Hawaii’s agricultural biotech industry is thriving. The state’s seed industry has grown at steady clip and is now valued at a record high of $146.3 million according to the Hawaii Ag Statistics Service. That’s an increase of 42% since 2006.
Hawaii’s ag biotech industry is represented by the Hawaii Crop Improvement Association, a non-profit trade association founded in 1971 by Dr. James Brewbaker as an offshoot of the Corn Research Program at the University of Hawaii College of Agriculture.
HCIA member companies have farms and facilities on the islands of Oahu, Kauai, Maui, and Molokai and employ more than 1,800 workers. Although Hawaii is the leading producer of seed corn, the papaya crop is perhaps the best-known example of how ag biotech has truly flourished there.
Hawaii’s papaya industry was in the verge of extinction due to the papaya ringspot virus (PRSV) when USDA plant virologist Dr. Dennis Gonsalves and a team of biologists and horticulturalists began efforts to develop transgenic papaya that was resistant to PRSV. One PRSV-resistant line was discovered and farmers began planting the transgenic cultivar in 1999, effectively sparing the industry from disaster.
Since then, growers in Hawaii have been focusing on the role that their state can play in the global economy. “Food, agriculture and growth must be the fundamental and sustained objectives of our state,” said Hawaii Crop Improvement Association President Adolph Helm. “It’s very easy to say ‘no’ to genetically modified food when your stomach is full. It’s time for us to ‘grow locally and feed globally.’”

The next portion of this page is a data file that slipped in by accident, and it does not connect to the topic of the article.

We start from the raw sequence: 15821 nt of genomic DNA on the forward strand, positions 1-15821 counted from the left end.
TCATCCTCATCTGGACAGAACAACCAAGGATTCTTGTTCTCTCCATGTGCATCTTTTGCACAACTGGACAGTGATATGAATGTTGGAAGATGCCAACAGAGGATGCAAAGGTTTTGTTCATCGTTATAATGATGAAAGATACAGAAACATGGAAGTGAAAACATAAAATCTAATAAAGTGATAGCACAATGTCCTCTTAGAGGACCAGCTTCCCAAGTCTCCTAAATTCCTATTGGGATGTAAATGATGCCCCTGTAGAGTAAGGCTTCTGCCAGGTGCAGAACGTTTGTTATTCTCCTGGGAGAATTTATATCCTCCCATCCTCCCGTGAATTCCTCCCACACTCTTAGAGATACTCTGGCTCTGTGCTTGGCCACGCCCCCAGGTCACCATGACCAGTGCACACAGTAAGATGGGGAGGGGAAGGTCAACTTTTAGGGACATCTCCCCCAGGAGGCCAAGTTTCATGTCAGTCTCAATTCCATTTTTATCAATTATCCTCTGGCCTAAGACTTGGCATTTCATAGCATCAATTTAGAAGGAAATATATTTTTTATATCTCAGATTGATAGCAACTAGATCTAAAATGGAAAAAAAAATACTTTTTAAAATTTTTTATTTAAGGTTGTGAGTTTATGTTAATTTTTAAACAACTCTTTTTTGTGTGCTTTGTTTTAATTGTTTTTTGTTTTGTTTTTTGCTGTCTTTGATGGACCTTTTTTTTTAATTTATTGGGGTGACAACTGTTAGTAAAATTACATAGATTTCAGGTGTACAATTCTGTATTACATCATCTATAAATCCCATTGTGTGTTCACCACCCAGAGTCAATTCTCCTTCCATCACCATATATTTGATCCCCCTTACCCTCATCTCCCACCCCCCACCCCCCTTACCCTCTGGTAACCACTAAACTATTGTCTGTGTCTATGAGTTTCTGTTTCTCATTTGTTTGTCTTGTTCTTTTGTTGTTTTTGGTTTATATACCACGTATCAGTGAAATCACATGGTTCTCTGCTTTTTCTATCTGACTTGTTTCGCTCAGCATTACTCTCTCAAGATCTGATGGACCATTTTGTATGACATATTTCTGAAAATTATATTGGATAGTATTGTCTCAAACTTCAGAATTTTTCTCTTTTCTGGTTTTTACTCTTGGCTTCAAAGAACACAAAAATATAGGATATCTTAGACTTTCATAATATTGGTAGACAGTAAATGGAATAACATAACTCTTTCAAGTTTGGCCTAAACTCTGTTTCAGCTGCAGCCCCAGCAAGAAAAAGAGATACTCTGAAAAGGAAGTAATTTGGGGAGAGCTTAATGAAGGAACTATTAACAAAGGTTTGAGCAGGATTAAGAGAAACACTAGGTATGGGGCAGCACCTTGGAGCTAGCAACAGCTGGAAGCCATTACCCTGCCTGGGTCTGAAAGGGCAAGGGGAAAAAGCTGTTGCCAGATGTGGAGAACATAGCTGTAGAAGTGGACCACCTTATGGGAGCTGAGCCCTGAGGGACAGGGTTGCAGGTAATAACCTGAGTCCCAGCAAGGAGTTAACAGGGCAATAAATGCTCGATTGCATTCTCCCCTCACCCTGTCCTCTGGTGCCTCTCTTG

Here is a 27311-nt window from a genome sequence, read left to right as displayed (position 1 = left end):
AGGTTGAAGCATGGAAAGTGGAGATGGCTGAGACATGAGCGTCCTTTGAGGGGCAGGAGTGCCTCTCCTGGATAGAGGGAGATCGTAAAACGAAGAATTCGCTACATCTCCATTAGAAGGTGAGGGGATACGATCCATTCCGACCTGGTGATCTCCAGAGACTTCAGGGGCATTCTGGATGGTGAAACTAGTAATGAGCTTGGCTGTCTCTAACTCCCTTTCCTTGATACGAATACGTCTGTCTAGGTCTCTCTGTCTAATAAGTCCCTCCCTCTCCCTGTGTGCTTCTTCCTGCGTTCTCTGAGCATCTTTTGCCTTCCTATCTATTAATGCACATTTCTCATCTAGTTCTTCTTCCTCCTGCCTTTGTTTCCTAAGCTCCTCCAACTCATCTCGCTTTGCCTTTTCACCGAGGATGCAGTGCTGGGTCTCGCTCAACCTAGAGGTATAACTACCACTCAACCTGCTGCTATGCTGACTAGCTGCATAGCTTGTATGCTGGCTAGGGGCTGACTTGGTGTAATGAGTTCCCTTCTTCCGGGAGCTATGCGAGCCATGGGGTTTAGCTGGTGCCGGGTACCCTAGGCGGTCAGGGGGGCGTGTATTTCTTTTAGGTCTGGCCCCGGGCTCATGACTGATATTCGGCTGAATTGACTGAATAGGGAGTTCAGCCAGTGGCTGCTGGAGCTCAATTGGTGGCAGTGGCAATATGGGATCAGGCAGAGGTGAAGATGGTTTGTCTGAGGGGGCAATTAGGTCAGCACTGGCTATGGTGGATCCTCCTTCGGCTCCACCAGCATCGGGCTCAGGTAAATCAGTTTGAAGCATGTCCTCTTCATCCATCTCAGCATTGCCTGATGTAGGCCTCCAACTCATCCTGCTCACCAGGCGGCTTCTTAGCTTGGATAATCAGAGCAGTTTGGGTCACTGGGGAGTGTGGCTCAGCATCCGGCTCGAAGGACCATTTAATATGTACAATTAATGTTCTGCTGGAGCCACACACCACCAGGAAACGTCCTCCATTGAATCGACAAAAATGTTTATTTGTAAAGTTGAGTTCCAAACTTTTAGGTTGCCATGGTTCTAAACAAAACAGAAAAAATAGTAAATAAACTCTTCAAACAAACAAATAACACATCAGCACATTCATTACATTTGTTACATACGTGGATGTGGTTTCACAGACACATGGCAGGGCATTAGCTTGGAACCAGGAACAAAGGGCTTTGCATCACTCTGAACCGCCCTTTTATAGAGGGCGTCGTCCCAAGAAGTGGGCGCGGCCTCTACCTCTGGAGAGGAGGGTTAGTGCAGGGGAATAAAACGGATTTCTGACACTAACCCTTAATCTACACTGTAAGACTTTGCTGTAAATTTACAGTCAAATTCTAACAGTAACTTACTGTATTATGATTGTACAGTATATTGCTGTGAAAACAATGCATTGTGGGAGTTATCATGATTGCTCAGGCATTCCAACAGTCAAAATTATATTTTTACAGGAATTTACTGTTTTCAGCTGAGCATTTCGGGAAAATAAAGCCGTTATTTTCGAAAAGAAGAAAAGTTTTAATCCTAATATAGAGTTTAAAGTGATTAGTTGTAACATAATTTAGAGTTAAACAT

Helm also responded to ISAAA’s annual report on the global status of commercialized biotech crops, saying, “The report confirms that the research work being conducted by the seed industry in Hawaii is having a profound impact on agriculture worldwide. The increased demand for biotech crops is proof that the technology has become a vital tool for farmers in developing countries who struggle with poverty, malnutrition and resource-poor farmlands. ”
Also, check out the introduction to HCIA’s new video, “Seeds of Promise,” which shares how biotechnology is shaping Hawaii’s future, and features academics, researchers and state policymakers discussing the benefits of agricultural biotechnology.